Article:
WASHINGTON -- A consumer awareness program that included a sweepstakes and a shopping challenge became an effective way for Wakefern Food Corp., Elizabeth, N.J. and Larry's Markets, Seattle, to maintain a high environmental profile, according to company officials.
The pilot program was designed to introduce consumers to the new 100% recycled paperboard symbol. It was conducted by the 100% Recycled Paperboard Alliance here, a group of recycled paperboard manufacturers.
The effort had two parts: a two-week-long sweepstakes and a one-day shopping challenge that benefited shoppers and charitable organizations in the community.
A freestanding kiosk in each store called shoppers' attention to the sweepstakes. The kiosks contained entry forms which instructed shoppers to search the store for 10 products packaged in 100% recycled paperboard. One winner per store received a certificate for free groceries; the value varied by store.
"It's another way we can be involved with environmental issues," said Brant Rogers, manager of environmental affairs at Larry's. "Customers and employees really gained more awareness of the products [packaged in 100% recycled paperboard]." Two Larry's Market stores, one under the Lobucks name, took part in both the sweepstakes and the shopping challenge. Rogers said the chain promoted the program with materials provided by RPA-100% and supplemented those efforts with bag stuffers, mention of the program in its direct-mail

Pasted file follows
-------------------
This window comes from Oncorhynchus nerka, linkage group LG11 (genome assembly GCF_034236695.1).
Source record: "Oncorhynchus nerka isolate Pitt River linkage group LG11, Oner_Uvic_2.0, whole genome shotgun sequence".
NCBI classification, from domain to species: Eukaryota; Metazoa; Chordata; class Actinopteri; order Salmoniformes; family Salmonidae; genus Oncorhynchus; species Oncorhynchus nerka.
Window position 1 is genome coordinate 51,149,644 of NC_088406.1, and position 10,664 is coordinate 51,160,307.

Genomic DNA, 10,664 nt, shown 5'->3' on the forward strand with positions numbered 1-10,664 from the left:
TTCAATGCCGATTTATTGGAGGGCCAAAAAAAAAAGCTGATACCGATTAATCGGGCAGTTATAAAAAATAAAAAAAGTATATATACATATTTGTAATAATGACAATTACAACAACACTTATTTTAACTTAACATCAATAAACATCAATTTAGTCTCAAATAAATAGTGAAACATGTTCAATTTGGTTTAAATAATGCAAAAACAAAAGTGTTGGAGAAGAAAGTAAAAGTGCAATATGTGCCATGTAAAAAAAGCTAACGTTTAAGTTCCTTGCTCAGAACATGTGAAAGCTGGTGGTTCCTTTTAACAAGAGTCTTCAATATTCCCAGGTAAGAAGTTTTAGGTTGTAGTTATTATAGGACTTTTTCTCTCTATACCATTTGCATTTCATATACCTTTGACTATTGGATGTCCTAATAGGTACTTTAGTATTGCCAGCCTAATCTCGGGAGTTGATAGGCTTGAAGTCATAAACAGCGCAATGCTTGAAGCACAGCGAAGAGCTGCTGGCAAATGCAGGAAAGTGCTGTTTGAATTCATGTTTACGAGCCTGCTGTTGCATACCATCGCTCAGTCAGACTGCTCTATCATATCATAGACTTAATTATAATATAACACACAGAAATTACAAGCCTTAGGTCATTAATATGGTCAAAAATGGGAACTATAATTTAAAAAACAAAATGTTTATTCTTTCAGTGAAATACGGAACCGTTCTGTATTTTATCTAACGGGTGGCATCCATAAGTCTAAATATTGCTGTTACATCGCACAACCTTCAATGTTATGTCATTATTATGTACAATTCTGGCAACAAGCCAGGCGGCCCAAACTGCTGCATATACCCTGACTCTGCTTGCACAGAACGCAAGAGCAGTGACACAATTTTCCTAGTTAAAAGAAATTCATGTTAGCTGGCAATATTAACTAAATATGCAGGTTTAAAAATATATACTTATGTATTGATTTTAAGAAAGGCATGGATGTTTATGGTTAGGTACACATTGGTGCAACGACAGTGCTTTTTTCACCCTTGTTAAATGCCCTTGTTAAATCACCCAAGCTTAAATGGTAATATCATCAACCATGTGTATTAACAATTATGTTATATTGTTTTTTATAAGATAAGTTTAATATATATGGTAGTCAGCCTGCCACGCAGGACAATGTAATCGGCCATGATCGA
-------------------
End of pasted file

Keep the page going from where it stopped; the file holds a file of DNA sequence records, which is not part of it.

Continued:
piece and some news releases.
Four stores supplied by Wakefern, a cooperative wholesaler who's stores operate under the ShopRite banner, were involved in the shopping challenge, while five stores participated in the sweepstakes, according to Stacey Schneider, a representative for RPA-100%.
Timothy Vogel, Wakefern's manager of environmental affairs, said the stores raised awareness for the campaign with advertisements in circulars, endcap displays, signs throughout the stores and shelf talkers. The promotional materials were provided by RPA-100%.
"We have a very strong environmental record; it's recognized around the country," Vogel said. "Therefore, when people want to do something that's innovative, they will come to us. We like to get involved with stuff like this because it sends a good message out, and we believe in it." The shopping challenges were one-day events in which groups from the community were invited by the store to compete in a shopping contest. According to Vogel, four three-member teams competed in a 12-minute shopping race to find 30 products packaged in 100% recycled paperboard. Prizes varied by store.
"It was a real win-win thing for the charities because they got gift certificates and the stores were good enough to donate the merchandise they shopped for to the charities, " he added. "It was a really good community function. We're looking forward to doing more [of these promotions] if that comes our way," Vogel said. Schneider said the charities picked by each of the retailers also received a donation from the stores involved, plus a matching gift from RPA-100%.
One store operated by Dominick's Finer Foods, Northlake, Ill., also ran the shopping challenge. The sweepstakes, however, was run in 80 Dominick's stores. Officials at Dominick's declined to comment.
Though sales figures were not available, Russell Currey, co-chairman of the marketing committee at RPA-100%, said the stores received an intangible benefit in the form of improved community relations.